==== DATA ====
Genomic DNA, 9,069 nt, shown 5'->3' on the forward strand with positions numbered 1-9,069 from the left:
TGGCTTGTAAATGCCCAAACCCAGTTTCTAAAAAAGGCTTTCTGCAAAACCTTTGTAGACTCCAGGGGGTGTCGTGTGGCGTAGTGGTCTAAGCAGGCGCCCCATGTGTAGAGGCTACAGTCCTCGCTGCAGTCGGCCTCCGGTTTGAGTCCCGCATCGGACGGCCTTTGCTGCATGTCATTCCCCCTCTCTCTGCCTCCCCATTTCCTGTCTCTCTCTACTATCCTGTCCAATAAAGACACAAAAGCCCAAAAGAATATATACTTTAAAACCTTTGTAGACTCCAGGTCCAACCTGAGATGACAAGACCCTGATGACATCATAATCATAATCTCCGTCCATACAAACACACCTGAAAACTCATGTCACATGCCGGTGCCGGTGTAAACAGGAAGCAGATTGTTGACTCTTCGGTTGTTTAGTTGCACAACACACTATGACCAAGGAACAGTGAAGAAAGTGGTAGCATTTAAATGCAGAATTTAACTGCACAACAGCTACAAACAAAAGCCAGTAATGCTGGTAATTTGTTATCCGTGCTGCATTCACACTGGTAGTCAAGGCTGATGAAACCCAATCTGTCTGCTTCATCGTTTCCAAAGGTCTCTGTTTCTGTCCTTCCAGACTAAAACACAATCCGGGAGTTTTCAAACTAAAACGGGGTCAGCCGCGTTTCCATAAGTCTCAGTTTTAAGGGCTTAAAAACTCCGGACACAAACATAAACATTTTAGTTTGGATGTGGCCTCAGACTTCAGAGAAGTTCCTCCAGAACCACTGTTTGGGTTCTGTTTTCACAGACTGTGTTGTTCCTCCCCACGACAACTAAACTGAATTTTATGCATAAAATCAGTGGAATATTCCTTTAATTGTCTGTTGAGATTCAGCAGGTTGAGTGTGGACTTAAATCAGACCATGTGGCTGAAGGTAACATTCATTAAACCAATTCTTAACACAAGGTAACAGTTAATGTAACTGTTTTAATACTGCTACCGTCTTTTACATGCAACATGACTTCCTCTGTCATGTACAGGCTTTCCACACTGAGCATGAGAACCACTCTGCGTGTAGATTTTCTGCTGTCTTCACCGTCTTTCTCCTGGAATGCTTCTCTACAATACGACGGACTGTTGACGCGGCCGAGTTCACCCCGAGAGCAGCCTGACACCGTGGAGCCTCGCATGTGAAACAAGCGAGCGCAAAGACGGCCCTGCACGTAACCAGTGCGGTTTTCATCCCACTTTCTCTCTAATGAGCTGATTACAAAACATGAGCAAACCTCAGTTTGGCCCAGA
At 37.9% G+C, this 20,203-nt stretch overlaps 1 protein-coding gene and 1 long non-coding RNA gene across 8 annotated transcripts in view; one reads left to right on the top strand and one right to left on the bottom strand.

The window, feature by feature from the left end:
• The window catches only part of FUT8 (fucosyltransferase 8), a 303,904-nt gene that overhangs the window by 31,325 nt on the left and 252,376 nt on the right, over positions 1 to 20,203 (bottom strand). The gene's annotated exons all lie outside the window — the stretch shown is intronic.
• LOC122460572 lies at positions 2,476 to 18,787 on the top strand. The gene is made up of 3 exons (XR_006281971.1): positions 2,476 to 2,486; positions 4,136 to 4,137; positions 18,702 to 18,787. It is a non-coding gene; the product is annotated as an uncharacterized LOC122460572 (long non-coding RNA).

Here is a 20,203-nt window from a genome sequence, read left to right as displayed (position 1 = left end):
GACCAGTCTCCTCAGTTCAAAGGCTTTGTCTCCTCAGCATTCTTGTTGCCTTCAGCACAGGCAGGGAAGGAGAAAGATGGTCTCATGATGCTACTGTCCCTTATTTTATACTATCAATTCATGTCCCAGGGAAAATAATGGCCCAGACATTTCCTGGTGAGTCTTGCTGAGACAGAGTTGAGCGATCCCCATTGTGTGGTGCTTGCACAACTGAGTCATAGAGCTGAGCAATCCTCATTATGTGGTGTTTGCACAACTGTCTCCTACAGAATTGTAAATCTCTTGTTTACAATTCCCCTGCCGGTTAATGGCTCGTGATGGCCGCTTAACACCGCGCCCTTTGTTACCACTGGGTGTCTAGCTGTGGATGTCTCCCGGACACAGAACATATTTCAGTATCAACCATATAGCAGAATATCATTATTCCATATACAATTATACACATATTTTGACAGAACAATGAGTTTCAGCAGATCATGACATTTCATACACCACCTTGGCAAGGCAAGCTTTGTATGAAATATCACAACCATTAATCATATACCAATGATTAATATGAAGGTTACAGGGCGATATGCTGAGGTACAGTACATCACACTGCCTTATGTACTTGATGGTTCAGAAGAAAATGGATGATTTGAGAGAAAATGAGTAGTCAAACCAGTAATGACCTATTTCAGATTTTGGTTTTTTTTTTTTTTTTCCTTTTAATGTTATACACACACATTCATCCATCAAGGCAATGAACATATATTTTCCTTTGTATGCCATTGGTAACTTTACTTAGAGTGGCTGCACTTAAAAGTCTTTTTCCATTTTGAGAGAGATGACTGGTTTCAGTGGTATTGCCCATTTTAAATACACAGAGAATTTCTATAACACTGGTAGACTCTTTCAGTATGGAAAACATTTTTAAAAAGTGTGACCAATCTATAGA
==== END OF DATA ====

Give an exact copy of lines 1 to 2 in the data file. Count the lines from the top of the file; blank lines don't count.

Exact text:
Genomic DNA, 9,069 nt, shown 5'->3' on the forward strand with positions numbered 1-9,069 from the left:
TGGCTTGTAAATGCCCAAACCCAGTTTCTAAAAAAGGCTTTCTGCAAAACCTTTGTAGACTCCAGGGGGTGTCGTGTGGCGTAGTGGTCTAAGCAGGCGCCCCATGTGTAGAGGCTACAGTCCTCGCTGCAGTCGGCCTCCGGTTTGAGTCCCGCATCGGACGGCCTTTGCTGCATGTCATTCCCCCTCTCTCTGCCTCCCCATTTCCTGTCTCTCTCTACTATCCTGTCCAATAAAGACACAAAAGCCCAAAAGAATATATACTTTAAAACCTTTGTAGACTCCAGGTCCAACCTGAGATGACAAGACCCTGATGACATCATAATCATAATCTCCGTCCATACAAACACACCTGAAAACTCATGTCACATGCCGGTGCCGGTGTAAACAGGAAGCAGATTGTTGACTCTTCGGTTGTTTAGTTGCACAACACACTATGACCAAGGAACAGTGAAGAAAGTGGTAGCATTTAAATGCAGAATTTAACTGCACAACAGCTACAAACAAAAGCCAGTAATGCTGGTAATTTGTTATCCGTGCTGCATTCACACTGGTAGTCAAGGCTGATGAAACCCAATCTGTCTGCTTCATCGTTTCCAAAGGTCTCTGTTTCTGTCCTTCCAGACTAAAACACAATCCGGGAGTTTTCAAACTAAAACGGGGTCAGCCGCGTTTCCATAAGTCTCAGTTTTAAGGGCTTAAAAACTCCGGACACAAACATAAACATTTTAGTTTGGATGTGGCCTCAGACTTCAGAGAAGTTCCTCCAGAACCACTGTTTGGGTTCTGTTTTCACAGACTGTGTTGTTCCTCCCCACGACAACTAAACTGAATTTTATGCATAAAATCAGTGGAATATTCCTTTAATTGTCTGTTGAGATTCAGCAGGTTGAGTGTGGACTTAAATCAGACCATGTGGCTGAAGGTAACATTCATTAAACCAATTCTTAACACAAGGTAACAGTTAATGTAACTGTTTTAATACTGCTACCGTCTTTTACATGCAACATGACTTCCTCTGTCATGTACAGGCTTTCCACACTGAGCATGAGAACCACTCTGCGTGTAGATTTTCTGCTGTCTTCACCGTCTTTCTCCTGGAATGCTTCTCTACAATACGACGGACTGTTGACGCGGCCGAGTTCACCCCGAGAGCAGCCTGACACCGTGGAGCCTCGCATGTGAAACAAGCGAGCGCAAAGACGGCCCTGCACGTAACCAGTGCGGTTTTCATCCCACTTTCTCTCTAATGAGCTGATTACAAAACATGAGCAAACCTCAGTTTGGCCCAGA